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Toads spawning by the sea.

Printed From: Reptiles and Amphibians of the UK
Category: Herpetofauna Native to the UK
Forum Name: Common Toad
Forum Description: Forum for all issues concerning Bufo bufo
URL: http://www.herpetofauna.co.uk/forum/forum_posts.asp?TID=4911
Printed Date: 27 Oct 2020 at 12:22pm
Software Version: Web Wiz Forums 11.06 - http://www.webwizforums.com


Topic: Toads spawning by the sea.
Posted By: superdart
Subject: Toads spawning by the sea.
Date Posted: 12 Apr 2015 at 9:43pm
We were on a walk from Woolacombe to Lee along the cliff path and as we dropped down into a valley about 1 mile from Lee we had to cross over a small foot bridge that straddled a small stream.This stream fed into the sea via a few rock pools and there were strings of toad spawn and 2 breeders still in there no more than 10 yards from the sea.



Replies:
Posted By: will
Date Posted: 13 Apr 2015 at 8:27am
interesting record - almost natterjack-like! would be very interesting to see what happens to the taddies.


Posted By: Liz Heard
Date Posted: 01 May 2015 at 5:26pm
Hi Superdart and Will.

Funnily enough i saw similar in Pembrokeshire last week. 3 tiny and almost completely lifeless, rain-filled rock pools only 6 m or so from the deep blue and within a metre or teo of one another. Yet they were situated right next to a much larger pool with considerable algal bloom - ignored by the toads!

Each pool had larvae at a different stage of development. I took a tape measure from my pocket.
The largest was 70 cm x 25 at its widest point and 12 cm deep at its deepest. There were around 150 free swimming tads in it.
The second and smallest, was 60 x 15 at its widest. 12 cm at its deepest point but shallower for most of its length. It housed around 40 larvae just reaching free swimming stage.
The last had spawn with tadpoles still feeding on the jelly and was around 50 x 50, and only 5 cm deep.

A few pics of the rock pools and the larvae:

The view standing next to the pool nearest the sea:

http://s935.photobucket.com/user/benrigsby/media/024_zpsy2oe51mc.jpg.html" rel="nofollow">

At my feet, the pool nearest the sea (the largest 1):

http://s935.photobucket.com/user/benrigsby/media/025_zpsqxhakiqm.jpg.html" rel="nofollow">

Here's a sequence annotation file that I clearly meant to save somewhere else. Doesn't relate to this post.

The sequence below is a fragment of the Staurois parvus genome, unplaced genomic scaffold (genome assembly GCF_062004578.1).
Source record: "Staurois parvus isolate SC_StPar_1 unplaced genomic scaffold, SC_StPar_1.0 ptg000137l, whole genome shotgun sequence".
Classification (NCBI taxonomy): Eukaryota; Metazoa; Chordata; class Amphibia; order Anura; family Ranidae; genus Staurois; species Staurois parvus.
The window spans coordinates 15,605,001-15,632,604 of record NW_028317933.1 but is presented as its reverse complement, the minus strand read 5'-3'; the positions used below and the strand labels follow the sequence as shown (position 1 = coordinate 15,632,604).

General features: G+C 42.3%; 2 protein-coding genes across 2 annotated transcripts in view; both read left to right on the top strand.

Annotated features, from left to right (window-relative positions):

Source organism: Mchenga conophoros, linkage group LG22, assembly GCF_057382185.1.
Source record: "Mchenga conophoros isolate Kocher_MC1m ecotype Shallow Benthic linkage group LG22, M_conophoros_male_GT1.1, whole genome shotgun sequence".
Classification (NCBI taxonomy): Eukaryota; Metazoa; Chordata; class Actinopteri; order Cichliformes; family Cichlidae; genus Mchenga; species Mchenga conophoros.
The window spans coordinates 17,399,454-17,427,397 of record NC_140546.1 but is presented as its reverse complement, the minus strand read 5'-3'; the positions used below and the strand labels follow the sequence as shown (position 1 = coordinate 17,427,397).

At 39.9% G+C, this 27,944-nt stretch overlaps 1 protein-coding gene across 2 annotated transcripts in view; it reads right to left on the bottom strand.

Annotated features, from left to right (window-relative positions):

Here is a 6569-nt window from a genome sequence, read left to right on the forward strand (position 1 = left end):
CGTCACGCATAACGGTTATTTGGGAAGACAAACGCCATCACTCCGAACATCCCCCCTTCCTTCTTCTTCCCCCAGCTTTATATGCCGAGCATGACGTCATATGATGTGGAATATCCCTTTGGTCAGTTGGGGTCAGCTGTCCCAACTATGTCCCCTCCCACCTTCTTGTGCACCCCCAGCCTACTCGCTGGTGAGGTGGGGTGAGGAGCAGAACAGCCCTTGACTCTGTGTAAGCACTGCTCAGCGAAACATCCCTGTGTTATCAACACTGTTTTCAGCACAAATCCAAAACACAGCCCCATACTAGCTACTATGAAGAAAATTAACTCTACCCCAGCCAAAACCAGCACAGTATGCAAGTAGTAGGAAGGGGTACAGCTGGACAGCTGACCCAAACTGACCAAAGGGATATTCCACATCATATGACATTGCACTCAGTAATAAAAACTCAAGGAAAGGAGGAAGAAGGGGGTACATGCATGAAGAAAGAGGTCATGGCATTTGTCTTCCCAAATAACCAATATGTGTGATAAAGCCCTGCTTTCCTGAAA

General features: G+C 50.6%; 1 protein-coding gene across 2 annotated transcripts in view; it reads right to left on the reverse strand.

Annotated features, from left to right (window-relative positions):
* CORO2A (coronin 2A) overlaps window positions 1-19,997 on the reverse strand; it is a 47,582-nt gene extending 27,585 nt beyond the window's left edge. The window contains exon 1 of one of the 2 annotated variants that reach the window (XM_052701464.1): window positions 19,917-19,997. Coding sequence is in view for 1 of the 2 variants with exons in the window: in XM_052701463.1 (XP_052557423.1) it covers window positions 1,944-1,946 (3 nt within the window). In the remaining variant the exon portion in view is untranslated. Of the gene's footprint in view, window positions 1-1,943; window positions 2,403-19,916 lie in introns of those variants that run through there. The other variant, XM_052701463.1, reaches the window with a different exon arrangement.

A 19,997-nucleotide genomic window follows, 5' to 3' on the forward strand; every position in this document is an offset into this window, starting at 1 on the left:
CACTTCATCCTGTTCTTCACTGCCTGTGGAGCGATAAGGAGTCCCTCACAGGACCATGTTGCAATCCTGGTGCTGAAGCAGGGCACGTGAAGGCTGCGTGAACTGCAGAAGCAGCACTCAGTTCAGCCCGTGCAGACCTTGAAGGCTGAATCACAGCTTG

http://s935.photobucket.com/user/benrigsby/media/026_zpsmjdwgfkx.jpg.html" rel="nofollow">

http://s935.photobucket.com/user/benrigsby/media/022_zps6mbgejig.jpg.html" rel="nofollow">

http://s935.photobucket.com/user/benrigsby/media/067_zpsstcfspkf.jpg.html" rel="nofollow">

The smallest pool:

http://s935.photobucket.com/user/benrigsby/media/925a8b1a-f4d2-4e7a-ba2b-472985d885fc_zpshob53iuq.jpg.html" rel="nofollow">


http://s935.photobucket.com/user/benrigsby/media/027_zpsdeaxolwr.jpg.html" rel="nofollow">

http://s935.photobucket.com/user/benrigsby/media/066_zpsopacddxh.jpg.html" rel="nofollow">

http://s935.photobucket.com/user/benrigsby/media/018_zpsraimoti6.jpg.html" rel="nofollow">

And the 'pond' with the less developed larvae:

http://s935.photobucket.com/user/benrigsby/media/029_zpsndlqhkbq.jpg.html" rel="nofollow">

http://s935.photobucket.com/user/benrigsby/media/030_zpss5abbtds.jpg.html" rel="nofollow">

I've only ever seen Natterjack adults and that was in France. I've never seen the tadpoles. So i later wondered if these might be a reintro project, but i couldn't find anything about such a venture in this area.

However, i don't get to the seaside very often so for all i know this seemingly unusual (to me) sight might be a regular occurrence for Common Toad!





Posted By: will
Date Posted: 02 May 2015 at 9:12am
Hi Ben

that's a top observation.  Really makes me wonder if superdart and you have stumbled onto something more widespread than the literature would have us think.  I'm sure they're 'ordinary' toads rather than natterjack given the location, but their choice of their spawning site makes them extraordinary in my book.  Perhaps some kind of note and an appeal for more observations in the BHS Bulletin or on ARG-UK website would 'spawn' more records?  were there any more typical toad-breeding sites close to the rockpools, such as a pond or lake behind the beach?


Posted By: Liz Heard
Date Posted: 02 May 2015 at 10:06am
Hi Will,

Yes, driving down the lane i briefly glimpsed a fairly large pond nestled in the valley and adjacent to a patch of woodland and some buildings. It certainly looked good for toads from that point of view but it was on private land and much too far from the road to tell if it was a healthy pond or just a slurry lagoon.

It was about 1 km inland from the rock pools.     


Posted By: superdart
Date Posted: 02 May 2015 at 10:41am
Just to add that these toads have been spawning in the same pools for at least 12 years, as group of us, family and friends meet up and stay at The Royal Hotel every Easter WE and we do the same walk from Wooly to Lee every year and if Easter is late enough the toads or the taddys are there.There is also a small 1" - 3" deep x 2' wide stream at the back of the Royal car park that has taddys in it as well,also depending on the time of year.


Posted By: will